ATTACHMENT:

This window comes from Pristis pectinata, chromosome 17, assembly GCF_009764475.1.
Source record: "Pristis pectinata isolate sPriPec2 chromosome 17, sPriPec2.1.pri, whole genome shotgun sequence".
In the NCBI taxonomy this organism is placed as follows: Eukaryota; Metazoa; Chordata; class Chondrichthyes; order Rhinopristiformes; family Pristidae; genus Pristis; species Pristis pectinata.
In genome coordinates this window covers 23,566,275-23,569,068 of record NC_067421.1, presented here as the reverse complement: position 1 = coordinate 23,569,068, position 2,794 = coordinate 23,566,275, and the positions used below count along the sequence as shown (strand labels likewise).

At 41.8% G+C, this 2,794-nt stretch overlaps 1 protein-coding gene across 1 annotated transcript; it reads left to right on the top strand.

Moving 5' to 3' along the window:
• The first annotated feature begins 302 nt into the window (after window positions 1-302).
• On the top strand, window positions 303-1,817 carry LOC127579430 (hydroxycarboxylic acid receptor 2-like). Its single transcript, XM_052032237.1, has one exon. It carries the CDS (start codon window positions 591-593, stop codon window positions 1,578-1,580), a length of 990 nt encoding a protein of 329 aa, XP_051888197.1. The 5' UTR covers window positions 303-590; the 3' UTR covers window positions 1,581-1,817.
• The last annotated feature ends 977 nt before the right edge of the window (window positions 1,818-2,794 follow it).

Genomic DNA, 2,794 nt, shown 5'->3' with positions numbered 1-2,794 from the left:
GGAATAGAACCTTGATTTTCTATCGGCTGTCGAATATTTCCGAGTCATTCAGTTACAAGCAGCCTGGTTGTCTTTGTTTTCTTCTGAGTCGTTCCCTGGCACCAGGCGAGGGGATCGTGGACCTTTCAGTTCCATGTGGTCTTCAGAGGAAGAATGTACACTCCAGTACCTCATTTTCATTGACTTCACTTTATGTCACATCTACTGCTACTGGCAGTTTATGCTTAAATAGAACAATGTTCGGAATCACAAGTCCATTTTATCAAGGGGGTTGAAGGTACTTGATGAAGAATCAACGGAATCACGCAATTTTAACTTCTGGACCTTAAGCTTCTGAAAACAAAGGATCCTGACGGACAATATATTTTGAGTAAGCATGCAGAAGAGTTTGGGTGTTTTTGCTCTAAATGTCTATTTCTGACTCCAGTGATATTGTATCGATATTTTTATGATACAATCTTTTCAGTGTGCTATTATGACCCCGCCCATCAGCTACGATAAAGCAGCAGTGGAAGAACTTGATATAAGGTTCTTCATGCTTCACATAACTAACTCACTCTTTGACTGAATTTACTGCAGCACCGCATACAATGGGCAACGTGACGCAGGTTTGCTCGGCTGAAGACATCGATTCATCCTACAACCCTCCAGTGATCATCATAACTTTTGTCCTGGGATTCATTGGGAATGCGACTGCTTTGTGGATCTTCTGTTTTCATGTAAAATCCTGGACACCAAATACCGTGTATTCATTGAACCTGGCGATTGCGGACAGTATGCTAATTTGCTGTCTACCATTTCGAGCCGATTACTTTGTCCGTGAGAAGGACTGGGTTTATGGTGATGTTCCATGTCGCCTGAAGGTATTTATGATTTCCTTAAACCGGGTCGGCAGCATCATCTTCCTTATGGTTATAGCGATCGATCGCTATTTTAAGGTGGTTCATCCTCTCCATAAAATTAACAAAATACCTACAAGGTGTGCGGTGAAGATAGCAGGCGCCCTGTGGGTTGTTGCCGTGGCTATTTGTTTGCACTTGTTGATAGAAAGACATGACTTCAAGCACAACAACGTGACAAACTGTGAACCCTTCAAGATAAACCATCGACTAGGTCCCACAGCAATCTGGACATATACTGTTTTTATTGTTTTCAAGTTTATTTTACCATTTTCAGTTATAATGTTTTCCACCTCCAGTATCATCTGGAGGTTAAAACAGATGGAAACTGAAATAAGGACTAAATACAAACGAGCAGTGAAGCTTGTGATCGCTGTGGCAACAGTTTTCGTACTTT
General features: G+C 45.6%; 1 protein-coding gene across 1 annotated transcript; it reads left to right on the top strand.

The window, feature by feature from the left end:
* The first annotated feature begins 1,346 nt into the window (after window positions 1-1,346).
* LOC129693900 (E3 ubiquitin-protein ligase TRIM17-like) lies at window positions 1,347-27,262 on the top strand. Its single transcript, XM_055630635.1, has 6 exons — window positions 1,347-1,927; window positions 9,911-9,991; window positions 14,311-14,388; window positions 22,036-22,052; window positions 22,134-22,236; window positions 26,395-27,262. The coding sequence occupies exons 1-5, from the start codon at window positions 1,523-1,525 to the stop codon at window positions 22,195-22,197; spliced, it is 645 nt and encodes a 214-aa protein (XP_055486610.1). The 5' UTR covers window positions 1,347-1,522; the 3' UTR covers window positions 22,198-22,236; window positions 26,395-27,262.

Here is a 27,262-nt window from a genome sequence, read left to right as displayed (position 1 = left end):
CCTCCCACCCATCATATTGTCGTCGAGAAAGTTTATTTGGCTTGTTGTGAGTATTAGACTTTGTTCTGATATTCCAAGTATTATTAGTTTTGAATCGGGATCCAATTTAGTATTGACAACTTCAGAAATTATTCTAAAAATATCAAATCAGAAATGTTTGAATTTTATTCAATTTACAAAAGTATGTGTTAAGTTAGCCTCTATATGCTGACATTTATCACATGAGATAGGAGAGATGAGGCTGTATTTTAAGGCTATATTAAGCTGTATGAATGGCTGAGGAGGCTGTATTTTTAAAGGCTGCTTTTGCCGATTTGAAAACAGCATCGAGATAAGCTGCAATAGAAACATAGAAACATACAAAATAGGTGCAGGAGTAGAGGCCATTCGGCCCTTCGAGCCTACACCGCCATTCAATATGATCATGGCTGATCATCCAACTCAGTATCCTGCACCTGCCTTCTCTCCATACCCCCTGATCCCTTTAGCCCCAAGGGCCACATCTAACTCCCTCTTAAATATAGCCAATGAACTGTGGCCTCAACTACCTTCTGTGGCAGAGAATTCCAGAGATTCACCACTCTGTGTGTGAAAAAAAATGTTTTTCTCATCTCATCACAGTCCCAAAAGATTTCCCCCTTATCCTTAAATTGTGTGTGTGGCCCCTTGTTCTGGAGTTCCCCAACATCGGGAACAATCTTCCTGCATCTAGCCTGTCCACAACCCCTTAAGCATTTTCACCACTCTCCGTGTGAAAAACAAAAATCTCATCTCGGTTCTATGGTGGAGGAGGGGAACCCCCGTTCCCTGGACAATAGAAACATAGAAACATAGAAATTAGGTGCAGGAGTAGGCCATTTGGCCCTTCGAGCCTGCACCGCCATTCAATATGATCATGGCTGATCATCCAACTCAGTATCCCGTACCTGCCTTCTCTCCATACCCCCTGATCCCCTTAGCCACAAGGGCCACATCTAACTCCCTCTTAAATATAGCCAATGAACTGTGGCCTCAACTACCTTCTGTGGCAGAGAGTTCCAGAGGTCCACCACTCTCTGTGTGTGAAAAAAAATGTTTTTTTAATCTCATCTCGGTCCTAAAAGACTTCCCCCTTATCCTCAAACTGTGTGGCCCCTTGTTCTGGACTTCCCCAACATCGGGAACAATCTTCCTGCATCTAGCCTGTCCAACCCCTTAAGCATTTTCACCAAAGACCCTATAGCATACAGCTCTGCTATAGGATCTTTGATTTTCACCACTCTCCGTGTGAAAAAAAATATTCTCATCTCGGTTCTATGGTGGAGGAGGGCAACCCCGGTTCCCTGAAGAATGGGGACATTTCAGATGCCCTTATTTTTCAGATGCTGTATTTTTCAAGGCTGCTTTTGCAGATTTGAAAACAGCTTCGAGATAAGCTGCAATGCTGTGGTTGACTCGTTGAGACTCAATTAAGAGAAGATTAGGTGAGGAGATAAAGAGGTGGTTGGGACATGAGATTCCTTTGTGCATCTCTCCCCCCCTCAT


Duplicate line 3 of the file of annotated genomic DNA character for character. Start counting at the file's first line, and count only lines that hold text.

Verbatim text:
In the NCBI taxonomy this organism is placed as follows: Eukaryota; Metazoa; Chordata; class Chondrichthyes; order Rhinopristiformes; family Pristidae; genus Pristis; species Pristis pectinata.